For years, the fashion industry has had the reputation of being an unwelcoming place for certain people of various races and sizes, but as the times change, these issues are being continually addressed in many different ways. Few have even considered the possibility of including people with disabilities in fashion—it seems unlikely that any major brand would put a model in a wheelchair on its runway or feature someone with autism in its national campaign.
But during this year’s New York Fashion Week, the industry made a huge stride when Jamie Brewer, a popular actress with Down Syndrome (you may know her from “American Horror Story”), strode down the catwalk in up-and-coming designer Carrie Hammer’s show. She was joined by Danielle Sheypuk, winner of Ms. Wheelchair New York 2012, who became the first model in history to ever roll down the runway in a wheelchair.
Cynics could view these steps forward as a calculated publicity stunt on the part of Carrie Hammer’s team, comparable to the instances when designers feature a token minority or plus-size model in their campaigns or shows to gain a sense of “political correctness.” However, that doesn’t seem to be the case here; Hammer’s entire brand is built around the idea of professional clothing for “Real Women,” and successful women of all ages and walks of life were featured on her catwalk. Speaking to Elle Magazine about her unique casting decision, Hammer said, “It wasn’t about casting a token model in a wheelchair. Danielle is a role model. Period.”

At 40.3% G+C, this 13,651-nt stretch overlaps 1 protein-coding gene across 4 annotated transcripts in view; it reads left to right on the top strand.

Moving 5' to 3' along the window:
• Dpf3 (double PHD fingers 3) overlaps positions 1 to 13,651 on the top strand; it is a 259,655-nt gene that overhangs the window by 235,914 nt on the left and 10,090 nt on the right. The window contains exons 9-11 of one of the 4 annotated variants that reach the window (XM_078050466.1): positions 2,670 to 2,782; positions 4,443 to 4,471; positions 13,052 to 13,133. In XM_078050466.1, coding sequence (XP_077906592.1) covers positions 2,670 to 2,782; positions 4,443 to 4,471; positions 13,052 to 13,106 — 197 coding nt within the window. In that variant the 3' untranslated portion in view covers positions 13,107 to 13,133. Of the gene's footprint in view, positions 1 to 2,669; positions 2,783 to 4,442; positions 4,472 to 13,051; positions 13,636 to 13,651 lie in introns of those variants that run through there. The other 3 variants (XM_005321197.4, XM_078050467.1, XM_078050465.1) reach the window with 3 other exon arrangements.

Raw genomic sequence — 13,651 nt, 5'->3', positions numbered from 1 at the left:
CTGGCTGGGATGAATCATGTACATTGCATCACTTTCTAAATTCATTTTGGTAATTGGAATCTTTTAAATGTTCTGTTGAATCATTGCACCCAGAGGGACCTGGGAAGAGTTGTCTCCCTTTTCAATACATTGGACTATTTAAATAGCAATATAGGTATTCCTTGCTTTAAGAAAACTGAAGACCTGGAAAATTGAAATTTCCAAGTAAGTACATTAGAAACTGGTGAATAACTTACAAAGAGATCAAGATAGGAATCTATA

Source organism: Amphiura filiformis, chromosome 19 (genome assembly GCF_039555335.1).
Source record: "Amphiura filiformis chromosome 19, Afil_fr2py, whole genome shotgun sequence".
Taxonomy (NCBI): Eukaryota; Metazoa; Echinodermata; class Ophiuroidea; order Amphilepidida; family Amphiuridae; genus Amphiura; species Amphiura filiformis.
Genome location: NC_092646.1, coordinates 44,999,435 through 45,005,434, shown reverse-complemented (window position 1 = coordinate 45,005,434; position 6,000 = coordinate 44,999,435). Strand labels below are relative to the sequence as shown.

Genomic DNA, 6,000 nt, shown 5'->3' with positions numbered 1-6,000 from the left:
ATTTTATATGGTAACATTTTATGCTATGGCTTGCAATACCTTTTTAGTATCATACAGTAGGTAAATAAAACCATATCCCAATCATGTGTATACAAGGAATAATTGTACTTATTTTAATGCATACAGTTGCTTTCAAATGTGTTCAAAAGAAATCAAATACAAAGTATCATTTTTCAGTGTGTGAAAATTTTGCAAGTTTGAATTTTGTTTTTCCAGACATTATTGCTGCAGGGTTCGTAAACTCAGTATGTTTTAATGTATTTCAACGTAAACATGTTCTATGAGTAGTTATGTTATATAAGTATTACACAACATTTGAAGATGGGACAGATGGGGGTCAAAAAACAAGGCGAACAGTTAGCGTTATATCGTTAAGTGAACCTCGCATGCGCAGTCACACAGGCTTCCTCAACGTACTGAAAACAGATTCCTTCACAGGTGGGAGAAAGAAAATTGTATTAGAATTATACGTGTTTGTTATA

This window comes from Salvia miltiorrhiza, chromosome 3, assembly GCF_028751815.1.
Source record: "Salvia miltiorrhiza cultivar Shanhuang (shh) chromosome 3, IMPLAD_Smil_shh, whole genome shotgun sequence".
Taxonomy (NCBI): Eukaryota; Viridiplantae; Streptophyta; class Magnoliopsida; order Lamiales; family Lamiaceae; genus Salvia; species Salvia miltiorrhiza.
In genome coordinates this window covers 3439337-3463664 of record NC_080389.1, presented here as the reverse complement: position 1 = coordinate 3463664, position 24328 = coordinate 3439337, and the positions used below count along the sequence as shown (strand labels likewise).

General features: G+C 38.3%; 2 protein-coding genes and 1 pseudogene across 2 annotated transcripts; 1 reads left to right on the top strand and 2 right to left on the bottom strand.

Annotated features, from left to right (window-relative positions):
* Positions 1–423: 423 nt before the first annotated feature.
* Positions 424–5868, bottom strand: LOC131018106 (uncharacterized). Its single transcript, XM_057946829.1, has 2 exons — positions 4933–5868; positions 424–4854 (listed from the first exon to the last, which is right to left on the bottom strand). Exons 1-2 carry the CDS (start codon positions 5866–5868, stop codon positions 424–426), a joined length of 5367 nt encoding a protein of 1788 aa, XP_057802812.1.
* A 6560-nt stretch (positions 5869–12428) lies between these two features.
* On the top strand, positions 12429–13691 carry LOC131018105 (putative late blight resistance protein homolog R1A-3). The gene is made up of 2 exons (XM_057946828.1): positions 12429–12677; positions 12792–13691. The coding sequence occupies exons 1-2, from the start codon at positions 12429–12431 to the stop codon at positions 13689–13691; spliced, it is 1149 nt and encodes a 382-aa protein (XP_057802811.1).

Hammer’s website is built around her social justice in fashion campaign, “Role Models not Runway Models.” Her intention is to present women with inspirational figures, a unique stance in an industry that has long presented their clients with waifish 17-year olds as their standard of beauty and glamour.
Hammer is not alone is her more nuanced representation of women with disabilities in media. Diesel, a brand that has always been known for their cutting edge (and occasionally risque or offensive) photo campaigns, featured a beautiful model in a wheelchair in an ad earlier this year. And Brewer, the model with Down Syndrome who graced Hammer’s runway, has appeared as a major character in three seasons of the hit FX show “American Horror Story,” to much acclaim from television critics and disabilities activists alike. “It’s amazing that the fashion industry are including individuals with disabilities,” Brewer said after the show. “It’s an amazing opportunity for women, women that are disabled.”
Hopefully this more inclusive side of fashion will be more than just a passing trend. However, whether it is a refreshing but rare exception to fashion industry’s usual exclusions or a harbinger of great strides to come remains to be seen.
Photos courtesy of Popsugar Fashion, Buzzfeed, and Huffington Post.